Russia sparks oil rally, but Saudis still hold the cards
Oil traders appear increasingly confident that major producers will reach an agreement to cap output thanks to comments from Russia’s energy minister on Monday, but Saudi Arabia still holds the cards that will determine how far the rally can run.
Oil futures have been on an overall uptrend over the past week on expectations that producers will take action to ease the market’s supply burden. West Texas Intermediate US:CLU6 and Brent UK:LCOV6 crude oil finished last week with gains of more than 6%.
The Organization of the Petroleum Exporting Countries’ President Mohammed bin Saleh al-Sada on Aug. 8 said the cartel would hold an informal meeting late next month to discuss ways to stabilize the market. On Thursday, Saudi Arabia’s Energy Minister Khalid al-Falih expressed willingness to participate in those talks, which some analysts say could lead to a pact to freeze production.
Traders were so enthused by al-Falih’s comments that they rallied prices on Friday, despite data showing a seventh straight weekly climb in the number of active U.S. oil-drilling rigs.
Now, Alexander Novak, Russia’s energy minister, said his country, which is not a member of OPEC, is consulting with the Saudis and other producers to stabilize the oil market, according to an interview with Saudi-owned newspaper Asharq al-Awsat.
“The major players seem to be on board—the ones that really matter and that should allow for a deal to get done,” said Phil Flynn, senior market analyst at Price Futures Group, in a note.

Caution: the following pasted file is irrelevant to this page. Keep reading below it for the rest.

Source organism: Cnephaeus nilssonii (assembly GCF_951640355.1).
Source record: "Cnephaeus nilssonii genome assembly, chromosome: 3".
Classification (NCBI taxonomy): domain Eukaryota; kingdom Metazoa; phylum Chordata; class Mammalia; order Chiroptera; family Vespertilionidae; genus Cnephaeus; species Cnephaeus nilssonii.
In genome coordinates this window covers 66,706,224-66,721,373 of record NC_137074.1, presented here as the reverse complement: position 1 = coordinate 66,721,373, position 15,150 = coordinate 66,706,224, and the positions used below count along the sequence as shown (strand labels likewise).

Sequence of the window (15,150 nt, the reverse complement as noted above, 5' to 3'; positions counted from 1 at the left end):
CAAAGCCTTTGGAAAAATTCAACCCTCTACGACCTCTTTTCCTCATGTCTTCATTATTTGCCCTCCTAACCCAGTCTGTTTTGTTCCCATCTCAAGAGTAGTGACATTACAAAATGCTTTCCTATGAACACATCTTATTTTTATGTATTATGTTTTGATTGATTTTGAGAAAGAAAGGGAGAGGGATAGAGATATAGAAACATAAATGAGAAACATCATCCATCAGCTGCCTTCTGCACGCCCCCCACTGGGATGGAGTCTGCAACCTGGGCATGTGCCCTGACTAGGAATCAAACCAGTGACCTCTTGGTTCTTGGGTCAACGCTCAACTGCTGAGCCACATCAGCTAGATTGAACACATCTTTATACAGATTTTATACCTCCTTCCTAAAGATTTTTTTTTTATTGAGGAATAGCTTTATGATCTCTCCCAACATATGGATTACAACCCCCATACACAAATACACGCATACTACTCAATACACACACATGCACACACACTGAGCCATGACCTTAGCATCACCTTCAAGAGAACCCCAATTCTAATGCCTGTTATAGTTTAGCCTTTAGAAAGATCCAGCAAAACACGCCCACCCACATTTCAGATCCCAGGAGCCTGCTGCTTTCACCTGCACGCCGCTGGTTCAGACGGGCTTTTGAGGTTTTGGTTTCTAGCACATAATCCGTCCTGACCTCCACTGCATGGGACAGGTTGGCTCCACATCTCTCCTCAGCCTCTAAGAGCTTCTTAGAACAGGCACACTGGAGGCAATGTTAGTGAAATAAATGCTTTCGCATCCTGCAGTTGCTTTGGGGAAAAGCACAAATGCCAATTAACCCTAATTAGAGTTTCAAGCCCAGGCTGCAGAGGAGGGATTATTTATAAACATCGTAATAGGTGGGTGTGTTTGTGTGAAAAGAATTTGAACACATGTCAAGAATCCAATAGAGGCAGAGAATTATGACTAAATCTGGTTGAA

Russia is the world’s largest crude-oil producer, while Saudi Arabia is OPEC’s largest producer and the world’s biggest oil exporter.
An attempt last spring to reach an agreement in Doha, Qatar to freeze output failed after Iran refused to join in, prompting the Saudis to give up on the plan.
But on Monday, the comments from Russia fed the oil rally. September West Texas Intermediate crude US:CLU6 added $1.25, or 2.8%, to settle at $45.74 a barrel—the highest settlement since July 15. October Brent crude UK:LCOV6 rose $1.38, or 2.9%, to $48.35 a barrel on London’s ICE Futures exchange, the highest finish since July 12.
The talk from Russia is a big deal in terms of a potential production freeze, said James Williams, energy economist at WTRG Economics. As for an output cut, “they won’t do it,” he said.
But Anas Alhajji, an independent energy expert and former chief economist at NGP Energy Capital Management, told MarketWatch that the real power to influence the market lies in the hands of Saudi Arabia.
Saudi Arabia ‘can, single-handedly, raise prices without OPEC.’
“They can, single-handedly, raise prices without OPEC,” he said.
He sees OPEC as “irrelevant—it is all about Saudi actions.” But for now, “a production freeze is meaningless since all [OPEC} members are at or near maximum production capacity,” said Alhajji.
A report from OPEC showed that Saudi Arabia’s oil output hit an all-time high in July at 10.67 million barrels a day, while a report from the International Energy Agency revealed that OPEC’s collective production reached an eight-year high of 33.39 million barrels a day in July.
The OPEC report attributed the Saudi output climb, in part, to the country’s need to meet seasonally higher demand.
The market may see a “little lower” Saudi production because it “will not need as much to generate electricity as we move into the fall,” Williams said.
But Williams expects the Saudis to say no to a cut in production. “Both the Saudis and Kuwait have increased their discounts on shipments to Asia as they battle Iran and Russia for market share,” said Williams.
Still, action by the Saudis is the key, according to Alhajji.
“Saudi Arabia alone can stabilize the market by end of the year by cutting production back to 10 [million barrels a day] immediately and [keeping] it at that level,” Alhajji said. “They do not need the cooperation of other countries.”